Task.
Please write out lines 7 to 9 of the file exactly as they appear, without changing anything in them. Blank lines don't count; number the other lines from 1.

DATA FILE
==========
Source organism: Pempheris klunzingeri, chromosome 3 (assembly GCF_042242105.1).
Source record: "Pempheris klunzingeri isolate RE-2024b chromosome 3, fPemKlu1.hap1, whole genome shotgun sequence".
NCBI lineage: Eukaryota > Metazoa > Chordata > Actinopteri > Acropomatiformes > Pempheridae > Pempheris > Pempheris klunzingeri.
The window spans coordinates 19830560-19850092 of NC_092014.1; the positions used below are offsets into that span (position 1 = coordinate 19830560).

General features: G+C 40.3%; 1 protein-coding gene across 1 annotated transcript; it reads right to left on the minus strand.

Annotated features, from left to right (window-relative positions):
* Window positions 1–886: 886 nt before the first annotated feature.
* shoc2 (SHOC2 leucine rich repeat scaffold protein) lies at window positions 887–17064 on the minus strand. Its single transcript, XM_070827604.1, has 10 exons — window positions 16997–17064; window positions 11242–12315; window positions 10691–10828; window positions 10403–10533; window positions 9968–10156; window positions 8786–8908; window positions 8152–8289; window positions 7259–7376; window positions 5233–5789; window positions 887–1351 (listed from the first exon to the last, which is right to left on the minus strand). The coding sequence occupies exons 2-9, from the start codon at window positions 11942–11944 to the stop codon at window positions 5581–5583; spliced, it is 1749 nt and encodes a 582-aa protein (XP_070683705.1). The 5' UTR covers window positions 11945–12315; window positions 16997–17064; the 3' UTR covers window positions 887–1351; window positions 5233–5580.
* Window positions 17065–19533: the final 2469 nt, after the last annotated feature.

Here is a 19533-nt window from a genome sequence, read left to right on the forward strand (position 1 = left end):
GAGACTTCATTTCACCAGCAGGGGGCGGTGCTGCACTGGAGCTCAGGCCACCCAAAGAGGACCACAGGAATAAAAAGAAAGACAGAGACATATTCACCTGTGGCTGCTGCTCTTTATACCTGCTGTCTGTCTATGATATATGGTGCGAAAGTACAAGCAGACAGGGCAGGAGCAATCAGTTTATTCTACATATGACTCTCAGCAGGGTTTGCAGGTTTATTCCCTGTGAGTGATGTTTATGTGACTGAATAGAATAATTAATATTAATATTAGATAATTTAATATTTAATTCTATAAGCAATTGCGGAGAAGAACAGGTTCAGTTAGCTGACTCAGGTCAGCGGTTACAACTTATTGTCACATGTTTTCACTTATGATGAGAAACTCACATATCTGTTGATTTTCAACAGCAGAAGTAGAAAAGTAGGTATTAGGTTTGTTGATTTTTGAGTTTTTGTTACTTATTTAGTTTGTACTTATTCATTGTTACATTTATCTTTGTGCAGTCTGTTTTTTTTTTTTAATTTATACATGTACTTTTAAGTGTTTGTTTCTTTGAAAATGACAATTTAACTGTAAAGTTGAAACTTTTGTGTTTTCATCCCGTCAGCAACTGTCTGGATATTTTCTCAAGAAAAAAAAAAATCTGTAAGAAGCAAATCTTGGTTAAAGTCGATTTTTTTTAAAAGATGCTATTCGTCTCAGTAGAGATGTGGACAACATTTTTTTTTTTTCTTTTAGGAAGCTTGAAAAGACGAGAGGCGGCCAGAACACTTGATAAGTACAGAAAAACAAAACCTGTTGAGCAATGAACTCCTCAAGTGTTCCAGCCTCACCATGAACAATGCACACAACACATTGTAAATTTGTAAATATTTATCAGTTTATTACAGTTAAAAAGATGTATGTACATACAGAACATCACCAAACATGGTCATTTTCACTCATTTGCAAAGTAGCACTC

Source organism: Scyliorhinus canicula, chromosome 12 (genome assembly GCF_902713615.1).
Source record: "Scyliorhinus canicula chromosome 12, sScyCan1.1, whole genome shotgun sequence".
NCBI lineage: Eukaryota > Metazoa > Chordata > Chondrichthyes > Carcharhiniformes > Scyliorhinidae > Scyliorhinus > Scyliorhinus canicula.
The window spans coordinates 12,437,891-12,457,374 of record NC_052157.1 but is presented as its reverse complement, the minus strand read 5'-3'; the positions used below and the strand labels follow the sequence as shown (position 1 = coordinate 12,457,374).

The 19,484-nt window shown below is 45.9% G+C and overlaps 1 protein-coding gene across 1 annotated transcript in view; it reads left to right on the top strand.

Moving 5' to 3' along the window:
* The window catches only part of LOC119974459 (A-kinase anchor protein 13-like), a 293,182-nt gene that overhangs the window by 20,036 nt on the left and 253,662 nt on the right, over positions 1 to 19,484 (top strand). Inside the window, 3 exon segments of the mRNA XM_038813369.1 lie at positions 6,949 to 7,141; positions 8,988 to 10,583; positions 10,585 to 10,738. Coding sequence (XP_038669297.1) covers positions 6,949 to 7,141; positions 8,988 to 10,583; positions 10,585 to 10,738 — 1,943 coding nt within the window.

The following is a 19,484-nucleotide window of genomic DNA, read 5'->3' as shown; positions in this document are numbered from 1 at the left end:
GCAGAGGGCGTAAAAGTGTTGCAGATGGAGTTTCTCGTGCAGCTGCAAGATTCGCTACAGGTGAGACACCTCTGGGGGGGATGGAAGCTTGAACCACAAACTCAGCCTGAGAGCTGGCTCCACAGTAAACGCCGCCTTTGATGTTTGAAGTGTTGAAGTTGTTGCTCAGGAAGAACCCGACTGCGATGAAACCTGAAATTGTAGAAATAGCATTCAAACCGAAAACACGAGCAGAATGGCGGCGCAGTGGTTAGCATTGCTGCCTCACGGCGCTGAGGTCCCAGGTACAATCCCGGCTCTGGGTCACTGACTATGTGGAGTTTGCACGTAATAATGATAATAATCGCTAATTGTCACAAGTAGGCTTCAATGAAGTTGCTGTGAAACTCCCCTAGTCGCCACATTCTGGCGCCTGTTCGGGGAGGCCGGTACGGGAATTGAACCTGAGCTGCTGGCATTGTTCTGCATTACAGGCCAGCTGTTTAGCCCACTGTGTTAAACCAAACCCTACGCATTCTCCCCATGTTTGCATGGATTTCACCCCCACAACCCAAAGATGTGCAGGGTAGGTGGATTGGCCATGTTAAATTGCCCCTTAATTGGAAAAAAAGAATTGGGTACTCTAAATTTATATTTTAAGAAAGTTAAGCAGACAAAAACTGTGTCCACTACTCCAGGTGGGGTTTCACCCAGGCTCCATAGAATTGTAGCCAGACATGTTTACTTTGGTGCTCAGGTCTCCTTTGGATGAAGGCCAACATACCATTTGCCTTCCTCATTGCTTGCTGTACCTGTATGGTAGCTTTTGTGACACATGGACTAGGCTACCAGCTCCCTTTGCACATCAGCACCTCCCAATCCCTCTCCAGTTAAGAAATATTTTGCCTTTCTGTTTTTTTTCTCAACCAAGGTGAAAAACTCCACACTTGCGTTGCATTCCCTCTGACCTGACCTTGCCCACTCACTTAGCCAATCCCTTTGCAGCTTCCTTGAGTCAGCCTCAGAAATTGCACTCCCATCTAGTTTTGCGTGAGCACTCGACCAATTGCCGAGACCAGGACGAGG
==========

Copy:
* Window positions 1–886: 886 nt before the first annotated feature.
* shoc2 (SHOC2 leucine rich repeat scaffold protein) lies at window positions 887–17064 on the minus strand. Its single transcript, XM_070827604.1, has 10 exons — window positions 16997–17064; window positions 11242–12315; window positions 10691–10828; window positions 10403–10533; window positions 9968–10156; window positions 8786–8908; window positions 8152–8289; window positions 7259–7376; window positions 5233–5789; window positions 887–1351 (listed from the first exon to the last, which is right to left on the minus strand). The coding sequence occupies exons 2-9, from the start codon at window positions 11942–11944 to the stop codon at window positions 5581–5583; spliced, it is 1749 nt and encodes a 582-aa protein (XP_070683705.1). The 5' UTR covers window positions 11945–12315; window positions 16997–17064; the 3' UTR covers window positions 887–1351; window positions 5233–5580.
* Window positions 17065–19533: the final 2469 nt, after the last annotated feature.